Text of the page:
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The future of architecture: How are AI and robotics changing design?

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As technology continues to advance at a rapid rate, AI is becoming more prevalent within the design and architecture space. What does this mean for the future of design in the GCC?

Over the past decade, the rapid advancement of technology has transformed all sectors of life and work. In the sphere of architecture and design, technology is fast becoming much more accessible and cost effective than ever before.

Despite this trend, for many within the industry familiarity remains a barrier to the uptake of certain technologies.

A MUST-HAVE, NOT A NICE-TO-HAVE

Previously, technology and AI have been used largely in the fields of 3D printing and robotics to aid with processes such as performing complex design complications, scripting, and autonomising repetitive tasks.

Today, AI is allowing for enhanced collaboration between architects and stakeholders by creating a more integrated overall landscape.

For example, large giga entities in Saudi Arabia such as The Red Sea Development Company and AMAALA are now exploring the ways in which technology can be integrated from the initial planning stages of a project and enhanced at each phase down the chain.

“We’re essentially talking about the management and proliferation of data and how it is fast becoming more prevalent. The challenge everywhere is how integrated individual assets are becoming into tech, smart solutions, AI, and so on,” Kerem Cengiz, Managing Director MENA at LWK+ Partners said.

Several governments throughout the GCC are seen to be leading the curve in terms of how they manage and integrate the built environment regarding nation building. For architects and developers who want to be a part of this process, engaging with tech, AI and robotics is no longer considered a luxury but a necessity.

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THE POTENTIAL OF AI FOR HEALTH AND SAFETY

Over the past two years, many authorities across the globe have employed smart technologies to facilitate the management and tracking of the COVID-19 pandemic.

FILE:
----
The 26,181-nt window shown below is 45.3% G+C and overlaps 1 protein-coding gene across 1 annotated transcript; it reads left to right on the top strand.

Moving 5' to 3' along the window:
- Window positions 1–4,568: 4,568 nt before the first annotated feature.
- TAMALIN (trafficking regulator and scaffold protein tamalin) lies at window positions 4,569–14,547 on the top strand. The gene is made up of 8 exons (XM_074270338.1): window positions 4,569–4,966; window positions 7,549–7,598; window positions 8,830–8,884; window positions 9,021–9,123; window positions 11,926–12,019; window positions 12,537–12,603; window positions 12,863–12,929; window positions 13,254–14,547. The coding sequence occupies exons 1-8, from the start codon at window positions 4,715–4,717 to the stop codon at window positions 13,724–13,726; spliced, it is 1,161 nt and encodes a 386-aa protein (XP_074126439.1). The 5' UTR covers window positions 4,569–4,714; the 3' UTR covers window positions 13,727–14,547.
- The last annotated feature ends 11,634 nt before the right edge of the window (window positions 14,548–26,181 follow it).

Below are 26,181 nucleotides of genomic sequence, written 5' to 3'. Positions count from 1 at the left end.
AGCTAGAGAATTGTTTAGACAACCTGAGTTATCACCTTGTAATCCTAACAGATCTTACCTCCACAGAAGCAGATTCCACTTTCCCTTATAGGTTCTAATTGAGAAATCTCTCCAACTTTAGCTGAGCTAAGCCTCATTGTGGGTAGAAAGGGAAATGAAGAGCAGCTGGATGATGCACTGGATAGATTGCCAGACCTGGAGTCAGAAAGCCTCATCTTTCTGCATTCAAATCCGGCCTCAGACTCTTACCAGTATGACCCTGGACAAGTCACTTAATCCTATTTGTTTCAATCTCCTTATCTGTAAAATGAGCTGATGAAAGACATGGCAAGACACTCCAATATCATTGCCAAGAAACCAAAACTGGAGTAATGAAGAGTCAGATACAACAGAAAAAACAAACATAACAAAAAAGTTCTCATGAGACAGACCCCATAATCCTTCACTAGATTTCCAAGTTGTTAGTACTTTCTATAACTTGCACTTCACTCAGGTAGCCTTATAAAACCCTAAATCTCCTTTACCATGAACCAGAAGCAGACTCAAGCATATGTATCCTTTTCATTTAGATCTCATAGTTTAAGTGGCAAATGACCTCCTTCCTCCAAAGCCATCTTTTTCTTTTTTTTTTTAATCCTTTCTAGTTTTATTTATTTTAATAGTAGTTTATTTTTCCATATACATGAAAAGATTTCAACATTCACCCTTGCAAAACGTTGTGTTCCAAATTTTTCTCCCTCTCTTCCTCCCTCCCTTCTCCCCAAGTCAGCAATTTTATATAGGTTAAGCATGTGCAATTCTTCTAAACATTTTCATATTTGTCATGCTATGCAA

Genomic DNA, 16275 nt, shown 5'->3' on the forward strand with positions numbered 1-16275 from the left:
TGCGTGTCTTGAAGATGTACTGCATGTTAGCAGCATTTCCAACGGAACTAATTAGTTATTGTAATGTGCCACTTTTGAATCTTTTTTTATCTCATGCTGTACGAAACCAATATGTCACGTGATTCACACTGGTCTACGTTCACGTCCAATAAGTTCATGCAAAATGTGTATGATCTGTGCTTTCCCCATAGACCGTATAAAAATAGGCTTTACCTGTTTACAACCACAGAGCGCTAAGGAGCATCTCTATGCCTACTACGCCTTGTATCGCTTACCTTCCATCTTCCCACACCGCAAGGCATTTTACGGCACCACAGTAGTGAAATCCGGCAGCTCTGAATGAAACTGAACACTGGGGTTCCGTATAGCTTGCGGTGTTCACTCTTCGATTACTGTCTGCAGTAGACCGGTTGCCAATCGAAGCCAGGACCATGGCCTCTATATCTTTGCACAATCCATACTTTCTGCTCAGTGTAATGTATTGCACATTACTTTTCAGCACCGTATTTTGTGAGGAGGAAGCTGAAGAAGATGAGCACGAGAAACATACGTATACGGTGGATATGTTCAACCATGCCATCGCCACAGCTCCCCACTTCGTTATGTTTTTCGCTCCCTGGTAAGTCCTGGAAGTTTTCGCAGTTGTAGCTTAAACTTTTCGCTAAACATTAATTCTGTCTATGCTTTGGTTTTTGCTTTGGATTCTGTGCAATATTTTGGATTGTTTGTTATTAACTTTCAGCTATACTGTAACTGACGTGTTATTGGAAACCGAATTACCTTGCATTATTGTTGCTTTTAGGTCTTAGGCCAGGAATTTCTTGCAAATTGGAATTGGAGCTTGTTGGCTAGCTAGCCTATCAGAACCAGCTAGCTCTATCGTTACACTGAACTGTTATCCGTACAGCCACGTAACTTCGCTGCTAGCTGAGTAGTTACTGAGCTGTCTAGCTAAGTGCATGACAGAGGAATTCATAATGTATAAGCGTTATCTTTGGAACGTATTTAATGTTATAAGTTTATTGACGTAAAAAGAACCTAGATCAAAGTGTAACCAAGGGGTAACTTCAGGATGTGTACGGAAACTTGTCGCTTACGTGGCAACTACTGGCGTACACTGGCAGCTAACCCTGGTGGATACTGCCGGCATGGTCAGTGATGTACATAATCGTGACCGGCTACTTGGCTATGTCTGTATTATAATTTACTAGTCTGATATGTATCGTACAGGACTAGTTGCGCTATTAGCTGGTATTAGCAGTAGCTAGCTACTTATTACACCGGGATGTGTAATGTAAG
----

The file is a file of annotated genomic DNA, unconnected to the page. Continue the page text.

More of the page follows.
Technologies such as contract tracing applications and temperature monitors in buildings are clear examples of how the use of AI in urban planning and management can benefit the health and safety of citizens.

“Designing with covid at the forefront, we can find ways of mitigating the worst impacts of the peaks and troughs of infection [from COVID-19],” Cengiz noted.

Smart home technology has already existed for some time in the form of remote-controlled curtains, smart metres, AI assistants and the like. Yet the demand today is for better integrated systems that can control every element of the home simply via one single handset.

In the context of the pandemic, consumers are seeking more advanced systems which perform tasks such as detecting infection rate levels in contained spaces, controlling air quality and providing health advice and recommendations.

Additionally, with many countries worldwide continuing to enforce lockdowns and stay-at-home mandates, the innovation of AI within design also offers the opportunity to create a more connected community network in which data flows between homes and buildings.

As Cengiz notes, by connecting this into a government network “the chain of connectivity becomes much more dynamic and responsive and, in that sense, it becomes easier to control outbreaks and disaster conditions.”

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FUTURE ACTIONS AND CHALLENGES

Due to the current rate of technological advancement, in the next decade we can expect to see living environments which are much smarter than those of today, particularly in regard to health and safety.

Over the past half-decade, cities such as Singapore and Dubai have progressed a great deal and are already beginning to integrate individual homes into larger community and governmental networks.

Yet what are the potential roadblocks to this change?

“A lot of the challenges of innovation in this space come back down to cost … it’s very expensive to integrate new tech,” said Cengiz.

To increase market uptake of new technologies, it is essential that governments and private companies take time to assess the cost-benefits of implementing new tech and invest with a long-term rather than short-range mindset.

“The reality is that the future [of smart homes] is always going to be relatively unpredictable as things are moving so quickly … on a human level, the focus should not just be on saving money but on improving peoples’ lives by for example, consistently controlling air quality in the home to respond to changing climatic conditions,” Cengiz concluded.

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